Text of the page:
NurseJournal.org has ranked Belmont University No. 12 among the Top 50 Most Social Media Friendly Nursing Schools of 2014.
For its ranking methodology, NurseJournal.org evaluated hundreds of nursing schools to see which have the strongest presence among social media platforms. The formula was weighted to put more emphasis on the social media platforms that are most popular with nursing schools. The highest possible score was 100 points and distributed: 32 for Facebook, 15 for Nurses Lounge, 14 for Twitter, 12 for YouTube, 12 for LinkedIn, six for Google, four for Pinterest, four for Flickr and one for Instagram.
Belmont scored a 65.4 on the ranking scale. Belmont’s School of Nursing is active on social media through Facebook, Twitter, YouTube, LinkedIn, Pinterest, Google Plus and Nurse’s Lounge as well as the Health Sciences news site.
According to NurseJournal.org, “Social media is constantly changing, so schools must reevaluate their strategies regularly and decide which platforms to maintain a presence on and how much interaction to engage in with their followers.” NurseJournal.org, a social community for new and existing nurses, provides a comprehensive resource for the career and education aspects of nursing.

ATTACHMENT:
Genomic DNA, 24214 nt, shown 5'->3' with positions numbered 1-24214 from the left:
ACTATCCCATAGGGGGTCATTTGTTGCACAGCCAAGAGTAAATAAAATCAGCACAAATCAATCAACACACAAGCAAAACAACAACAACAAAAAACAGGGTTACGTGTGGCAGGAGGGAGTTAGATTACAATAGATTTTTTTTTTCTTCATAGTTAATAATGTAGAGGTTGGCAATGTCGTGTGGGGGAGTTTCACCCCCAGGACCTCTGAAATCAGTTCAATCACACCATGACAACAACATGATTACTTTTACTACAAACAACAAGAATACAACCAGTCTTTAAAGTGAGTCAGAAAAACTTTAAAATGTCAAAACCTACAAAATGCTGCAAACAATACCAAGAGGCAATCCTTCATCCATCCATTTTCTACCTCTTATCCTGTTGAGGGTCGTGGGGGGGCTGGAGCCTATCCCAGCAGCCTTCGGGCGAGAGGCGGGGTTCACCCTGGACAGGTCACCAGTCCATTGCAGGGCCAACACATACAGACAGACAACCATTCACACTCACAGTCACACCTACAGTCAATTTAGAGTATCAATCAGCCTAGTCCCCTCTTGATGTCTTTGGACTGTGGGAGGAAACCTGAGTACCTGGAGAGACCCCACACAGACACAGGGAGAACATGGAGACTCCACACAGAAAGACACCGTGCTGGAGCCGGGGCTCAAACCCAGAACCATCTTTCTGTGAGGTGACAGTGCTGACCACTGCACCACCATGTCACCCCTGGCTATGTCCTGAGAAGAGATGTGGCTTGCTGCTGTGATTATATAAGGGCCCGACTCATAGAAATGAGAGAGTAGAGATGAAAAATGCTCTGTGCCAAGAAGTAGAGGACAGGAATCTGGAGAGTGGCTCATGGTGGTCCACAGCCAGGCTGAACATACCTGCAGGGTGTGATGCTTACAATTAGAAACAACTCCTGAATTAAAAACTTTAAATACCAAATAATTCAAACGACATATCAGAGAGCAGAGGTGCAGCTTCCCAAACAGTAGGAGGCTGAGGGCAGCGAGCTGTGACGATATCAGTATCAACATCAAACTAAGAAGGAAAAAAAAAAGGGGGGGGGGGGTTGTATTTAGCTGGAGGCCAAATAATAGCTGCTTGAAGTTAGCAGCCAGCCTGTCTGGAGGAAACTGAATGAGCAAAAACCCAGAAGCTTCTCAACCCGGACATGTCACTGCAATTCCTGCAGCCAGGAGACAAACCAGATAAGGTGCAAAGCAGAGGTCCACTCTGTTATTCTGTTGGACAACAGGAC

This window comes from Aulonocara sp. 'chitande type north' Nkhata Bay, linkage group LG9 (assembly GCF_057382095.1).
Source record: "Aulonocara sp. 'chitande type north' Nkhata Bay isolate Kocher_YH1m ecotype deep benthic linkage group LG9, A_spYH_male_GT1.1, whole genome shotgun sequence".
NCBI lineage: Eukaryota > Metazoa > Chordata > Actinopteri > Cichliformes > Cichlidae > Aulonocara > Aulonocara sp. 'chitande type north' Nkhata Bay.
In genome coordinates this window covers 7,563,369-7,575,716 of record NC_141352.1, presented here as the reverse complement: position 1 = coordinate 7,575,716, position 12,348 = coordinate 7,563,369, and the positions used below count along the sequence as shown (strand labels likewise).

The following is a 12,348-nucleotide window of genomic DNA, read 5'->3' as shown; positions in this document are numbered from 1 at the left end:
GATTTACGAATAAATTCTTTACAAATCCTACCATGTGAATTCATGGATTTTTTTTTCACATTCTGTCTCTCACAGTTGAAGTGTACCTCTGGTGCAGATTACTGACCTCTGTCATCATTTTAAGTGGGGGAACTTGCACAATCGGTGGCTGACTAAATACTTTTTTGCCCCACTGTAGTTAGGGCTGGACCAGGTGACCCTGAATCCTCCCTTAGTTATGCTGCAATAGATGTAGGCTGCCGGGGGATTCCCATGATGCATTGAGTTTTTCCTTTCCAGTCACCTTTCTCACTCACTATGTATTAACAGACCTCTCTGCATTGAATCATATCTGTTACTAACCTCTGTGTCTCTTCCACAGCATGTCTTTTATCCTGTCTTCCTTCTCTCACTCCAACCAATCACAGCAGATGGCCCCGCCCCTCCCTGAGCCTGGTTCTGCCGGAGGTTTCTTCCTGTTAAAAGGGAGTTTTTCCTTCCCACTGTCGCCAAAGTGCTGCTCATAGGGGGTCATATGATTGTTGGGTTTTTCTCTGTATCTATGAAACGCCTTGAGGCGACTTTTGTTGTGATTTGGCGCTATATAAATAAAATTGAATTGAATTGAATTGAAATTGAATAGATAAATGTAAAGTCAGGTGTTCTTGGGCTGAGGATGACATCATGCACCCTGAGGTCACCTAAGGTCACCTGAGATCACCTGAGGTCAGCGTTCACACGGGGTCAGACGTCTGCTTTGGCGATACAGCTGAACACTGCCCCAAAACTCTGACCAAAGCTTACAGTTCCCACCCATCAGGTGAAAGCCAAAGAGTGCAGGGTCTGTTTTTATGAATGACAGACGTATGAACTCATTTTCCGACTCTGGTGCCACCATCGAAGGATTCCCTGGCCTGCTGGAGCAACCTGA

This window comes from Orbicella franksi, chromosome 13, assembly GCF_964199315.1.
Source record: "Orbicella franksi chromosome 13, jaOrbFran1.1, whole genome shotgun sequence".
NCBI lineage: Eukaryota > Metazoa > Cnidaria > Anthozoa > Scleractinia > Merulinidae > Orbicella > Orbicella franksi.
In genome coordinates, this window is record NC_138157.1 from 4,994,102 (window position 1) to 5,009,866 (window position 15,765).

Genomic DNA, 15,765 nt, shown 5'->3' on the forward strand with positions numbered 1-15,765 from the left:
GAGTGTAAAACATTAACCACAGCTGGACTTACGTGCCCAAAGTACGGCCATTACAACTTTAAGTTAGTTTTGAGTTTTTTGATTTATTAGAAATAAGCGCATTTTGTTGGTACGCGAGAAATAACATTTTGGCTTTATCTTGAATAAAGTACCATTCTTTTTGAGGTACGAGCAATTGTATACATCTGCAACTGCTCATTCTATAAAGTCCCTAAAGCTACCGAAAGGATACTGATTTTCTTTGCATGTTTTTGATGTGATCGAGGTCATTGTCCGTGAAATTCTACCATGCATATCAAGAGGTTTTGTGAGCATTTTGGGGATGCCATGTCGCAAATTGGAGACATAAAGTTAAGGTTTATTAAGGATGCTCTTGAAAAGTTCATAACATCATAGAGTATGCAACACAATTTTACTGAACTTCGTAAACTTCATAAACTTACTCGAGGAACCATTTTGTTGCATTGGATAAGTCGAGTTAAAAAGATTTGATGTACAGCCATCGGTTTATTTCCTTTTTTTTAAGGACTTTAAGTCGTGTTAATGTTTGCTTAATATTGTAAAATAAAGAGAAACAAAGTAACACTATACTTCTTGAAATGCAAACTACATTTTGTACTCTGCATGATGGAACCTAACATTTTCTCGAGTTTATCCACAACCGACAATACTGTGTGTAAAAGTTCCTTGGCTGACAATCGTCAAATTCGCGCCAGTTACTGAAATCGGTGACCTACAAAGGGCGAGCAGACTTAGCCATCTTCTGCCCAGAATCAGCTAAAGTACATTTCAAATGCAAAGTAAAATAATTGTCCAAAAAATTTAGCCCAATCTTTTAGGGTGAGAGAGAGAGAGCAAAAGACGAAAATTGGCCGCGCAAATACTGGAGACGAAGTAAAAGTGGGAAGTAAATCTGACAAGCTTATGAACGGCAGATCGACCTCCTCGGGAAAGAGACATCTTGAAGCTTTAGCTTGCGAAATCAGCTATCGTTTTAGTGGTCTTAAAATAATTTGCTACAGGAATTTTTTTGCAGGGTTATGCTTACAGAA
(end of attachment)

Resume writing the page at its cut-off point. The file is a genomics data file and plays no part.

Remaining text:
Belmont students in Jonathan Thorndike’s “C. S. Lewis, J. R. R. Tolkien, and the Inklings” summer class at King’s College in London had the opportunity of a lifetime to visit with Colin Duriez, well-known British scholar and author of Tolkien and C. S. Lewis: The Gift of Friendship, J. R. R. Tolkien: The Making of a Legend, The A-Z of C. S. Lewis, Tolkien and The Lord of the Rings: A Guide to Middle Earth, and many other books. The class met with Duriez and had lunch with him at the Lamb and Flag, one of the Oxford establishments frequented by the Inklings.
Oxford, England was the home of C. S. Lewis from 1918 until his death in 1963. J. R. R. Tolkien lived and taught there from 1925 until he died in 1973. It was in Oxford that the Christian fantasy writers’ group known as the Inklings met at the Eagle and Child public house or at C. S. Lewis’ rooms at Magdalen College. The Inklings produced some of the most influential books of the 20th century including Mere Christianity, The Screwtape Letters, The Hobbit and The Lord of the Rings.